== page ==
- Marriage breakdown that he or she refuses to address or work on. It’s over!
This post explores the research behind the most common causes of divorce.
If you have a reasonably low-conflict divorce, you can file your own divorce papers quickly and online. Read our reviews of the best online divorce paper services.
Should I leave my husband / wife and get a divorce?
In addition to the emotional questions listed above, there are many other parts of divorce outside of the relationship itself. As you make your decision, ask these questions:
- What will your life look like after the divorce? While you may be poorer short-term after a breakup, most people do financially recover, or at least become stable. Many people stay in miserable marriages because they believe that the immediate lower lifestyle is not worth it. But many people report that leaving an unhappy union is worth the financial struggle. How property is divided after divorce
- Are you prepared to be away from your children for half the time — or more? While equally shared parenting is becoming the norm, it is still common for one parent to be legally allowed to see the kids for a minority of the time.
- Are you prepared to have the kids all the time? It is not uncommon for one parent who is granted minority time with the kids (the father, usually), to move away or otherwise not see the children. This leaves the time, logistical, financial and emotional responsibility on the remaining parent. Are you ready for that to be you?
- Are you ready to co-parent with this person? The marriage may end, but you are in it for the rest of your lives if you have children with your husband or wife. This means that you may not be able to move to another location, must continue to compromise on parenting issues and otherwise negotiate with your spouse.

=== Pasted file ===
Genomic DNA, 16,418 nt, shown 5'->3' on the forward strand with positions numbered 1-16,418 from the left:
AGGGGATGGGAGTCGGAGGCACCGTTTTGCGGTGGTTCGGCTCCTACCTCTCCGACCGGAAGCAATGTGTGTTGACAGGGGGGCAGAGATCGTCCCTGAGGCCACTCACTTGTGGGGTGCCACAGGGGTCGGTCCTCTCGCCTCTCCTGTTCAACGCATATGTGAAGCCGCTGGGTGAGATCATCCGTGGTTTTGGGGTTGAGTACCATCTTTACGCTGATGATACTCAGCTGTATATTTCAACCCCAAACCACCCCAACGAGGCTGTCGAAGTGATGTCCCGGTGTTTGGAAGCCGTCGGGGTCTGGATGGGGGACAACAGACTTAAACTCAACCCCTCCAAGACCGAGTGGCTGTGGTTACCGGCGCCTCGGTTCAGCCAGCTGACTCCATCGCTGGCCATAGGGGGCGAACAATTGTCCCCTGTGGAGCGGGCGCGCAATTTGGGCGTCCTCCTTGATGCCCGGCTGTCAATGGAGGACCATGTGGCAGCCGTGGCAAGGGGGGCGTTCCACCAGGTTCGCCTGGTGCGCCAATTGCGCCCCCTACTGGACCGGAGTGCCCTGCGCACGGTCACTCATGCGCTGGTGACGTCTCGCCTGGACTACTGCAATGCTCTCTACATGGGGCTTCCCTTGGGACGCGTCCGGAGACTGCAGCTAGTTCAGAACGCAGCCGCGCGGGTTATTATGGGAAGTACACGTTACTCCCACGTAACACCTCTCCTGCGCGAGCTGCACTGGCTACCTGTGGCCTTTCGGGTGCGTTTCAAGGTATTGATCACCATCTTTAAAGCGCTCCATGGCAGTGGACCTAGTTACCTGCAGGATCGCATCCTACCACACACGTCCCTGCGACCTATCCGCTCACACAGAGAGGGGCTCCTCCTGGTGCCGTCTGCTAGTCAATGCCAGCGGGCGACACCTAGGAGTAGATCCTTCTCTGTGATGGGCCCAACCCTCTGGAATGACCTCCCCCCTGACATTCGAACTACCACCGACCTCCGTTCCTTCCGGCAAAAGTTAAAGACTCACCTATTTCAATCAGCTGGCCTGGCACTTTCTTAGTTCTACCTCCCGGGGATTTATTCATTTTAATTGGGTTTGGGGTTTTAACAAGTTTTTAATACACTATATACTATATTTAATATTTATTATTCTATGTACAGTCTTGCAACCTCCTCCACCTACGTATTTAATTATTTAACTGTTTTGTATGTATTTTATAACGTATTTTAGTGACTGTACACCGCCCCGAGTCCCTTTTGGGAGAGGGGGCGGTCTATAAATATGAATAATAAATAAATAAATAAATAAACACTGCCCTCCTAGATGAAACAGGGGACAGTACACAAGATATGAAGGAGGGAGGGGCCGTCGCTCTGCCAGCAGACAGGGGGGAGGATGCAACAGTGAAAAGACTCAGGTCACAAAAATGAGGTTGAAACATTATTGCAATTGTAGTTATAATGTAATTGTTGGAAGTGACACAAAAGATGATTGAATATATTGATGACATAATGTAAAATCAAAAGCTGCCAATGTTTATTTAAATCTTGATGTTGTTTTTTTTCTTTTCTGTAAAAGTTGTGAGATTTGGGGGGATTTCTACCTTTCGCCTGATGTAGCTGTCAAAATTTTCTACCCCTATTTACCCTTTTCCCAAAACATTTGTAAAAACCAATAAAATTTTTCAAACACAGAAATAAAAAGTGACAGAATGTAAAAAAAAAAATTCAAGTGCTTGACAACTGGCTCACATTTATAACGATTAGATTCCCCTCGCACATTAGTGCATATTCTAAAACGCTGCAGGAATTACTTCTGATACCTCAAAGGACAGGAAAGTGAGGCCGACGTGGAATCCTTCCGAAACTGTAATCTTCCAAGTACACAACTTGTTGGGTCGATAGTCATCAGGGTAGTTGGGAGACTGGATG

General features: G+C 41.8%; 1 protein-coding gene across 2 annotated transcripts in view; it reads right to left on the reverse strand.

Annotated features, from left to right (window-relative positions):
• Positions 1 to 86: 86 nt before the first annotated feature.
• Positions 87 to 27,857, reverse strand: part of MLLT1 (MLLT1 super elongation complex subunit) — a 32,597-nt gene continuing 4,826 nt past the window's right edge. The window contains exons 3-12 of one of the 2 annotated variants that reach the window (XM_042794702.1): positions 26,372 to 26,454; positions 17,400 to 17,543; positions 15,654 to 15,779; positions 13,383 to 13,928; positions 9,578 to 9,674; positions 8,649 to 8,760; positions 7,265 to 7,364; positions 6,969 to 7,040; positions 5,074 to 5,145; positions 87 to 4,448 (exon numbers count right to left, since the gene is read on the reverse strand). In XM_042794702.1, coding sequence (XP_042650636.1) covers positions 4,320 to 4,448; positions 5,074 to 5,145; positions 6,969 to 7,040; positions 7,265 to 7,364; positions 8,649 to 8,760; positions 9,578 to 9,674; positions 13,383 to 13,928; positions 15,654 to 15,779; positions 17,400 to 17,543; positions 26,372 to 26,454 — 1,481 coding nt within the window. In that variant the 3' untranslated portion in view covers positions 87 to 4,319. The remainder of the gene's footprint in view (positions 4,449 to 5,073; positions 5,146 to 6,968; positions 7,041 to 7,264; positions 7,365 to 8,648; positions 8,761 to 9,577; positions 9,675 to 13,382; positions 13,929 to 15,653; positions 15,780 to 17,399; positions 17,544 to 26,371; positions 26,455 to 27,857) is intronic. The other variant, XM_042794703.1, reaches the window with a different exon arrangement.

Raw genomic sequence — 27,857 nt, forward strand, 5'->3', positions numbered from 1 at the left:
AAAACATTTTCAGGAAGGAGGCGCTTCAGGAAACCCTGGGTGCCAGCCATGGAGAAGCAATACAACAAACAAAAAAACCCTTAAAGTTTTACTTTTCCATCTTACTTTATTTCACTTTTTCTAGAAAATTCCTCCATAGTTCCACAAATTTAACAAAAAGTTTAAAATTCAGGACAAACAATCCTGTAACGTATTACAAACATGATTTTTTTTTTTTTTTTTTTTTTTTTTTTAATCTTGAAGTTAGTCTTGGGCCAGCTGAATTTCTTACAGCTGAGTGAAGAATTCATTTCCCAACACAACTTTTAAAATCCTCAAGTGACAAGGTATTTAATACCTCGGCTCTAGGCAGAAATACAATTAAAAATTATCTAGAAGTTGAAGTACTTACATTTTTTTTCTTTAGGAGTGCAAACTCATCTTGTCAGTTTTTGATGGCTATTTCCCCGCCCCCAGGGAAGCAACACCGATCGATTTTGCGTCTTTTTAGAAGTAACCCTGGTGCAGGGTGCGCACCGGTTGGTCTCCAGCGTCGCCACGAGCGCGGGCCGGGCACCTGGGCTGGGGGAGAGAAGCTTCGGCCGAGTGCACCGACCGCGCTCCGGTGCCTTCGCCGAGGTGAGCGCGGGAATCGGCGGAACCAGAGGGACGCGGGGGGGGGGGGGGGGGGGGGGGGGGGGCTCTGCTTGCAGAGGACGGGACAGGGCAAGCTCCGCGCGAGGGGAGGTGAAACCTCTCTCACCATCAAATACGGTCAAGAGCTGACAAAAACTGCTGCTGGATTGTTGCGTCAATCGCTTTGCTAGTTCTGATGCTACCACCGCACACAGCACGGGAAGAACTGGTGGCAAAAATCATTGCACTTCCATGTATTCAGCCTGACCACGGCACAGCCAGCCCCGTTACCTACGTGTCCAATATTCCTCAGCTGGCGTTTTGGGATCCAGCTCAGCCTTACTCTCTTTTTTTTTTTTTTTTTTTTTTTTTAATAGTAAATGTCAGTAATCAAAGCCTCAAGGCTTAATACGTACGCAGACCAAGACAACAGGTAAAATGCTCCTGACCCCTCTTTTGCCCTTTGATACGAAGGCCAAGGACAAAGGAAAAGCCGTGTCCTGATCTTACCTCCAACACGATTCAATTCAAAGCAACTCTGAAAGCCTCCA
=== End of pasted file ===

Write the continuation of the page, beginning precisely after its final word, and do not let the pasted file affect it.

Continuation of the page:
To get a sense of the divorce process, get this free w0rksheet:
Regardless of your path, make sure you get the support you need and deserve. You may find that with your current family and friends, a new tribe of strong single women friends, or a trusted therapist. Connect with a certified mental health professional through BetterHelp.com. Read our review.
You, your kids, and your husband are all best served by seeking out an amicable, low-conflict, collaborative, mediated or uncontested divorce if at all possible.
Divorcing a narcissist husband
Rebecca Zung, top-rated divorce attorney and divorced mom herself, has a whole video course on how to divorce a narcissist, which I review in How to Negotiate With a Narcissist. Her tips include:
- Have a plan ready to execute before you tell your husband or wife you want a divorce:
- Prepare a new place to live
- Have your own cash money saved
- Hire a divorce attorney
- Decide what parenting plan you want
- Take your time to learn how to negotiate with a narcissist and win — to save yourself countless dollars, untold sums of stress and the potential to lose everything.
- Tell them in person that you are divorcing them as you walk out the door, or pack up in the middle of the night or while they are out of town, and have them served with divorce papers the next day. Do not give them a chance to manipulate you.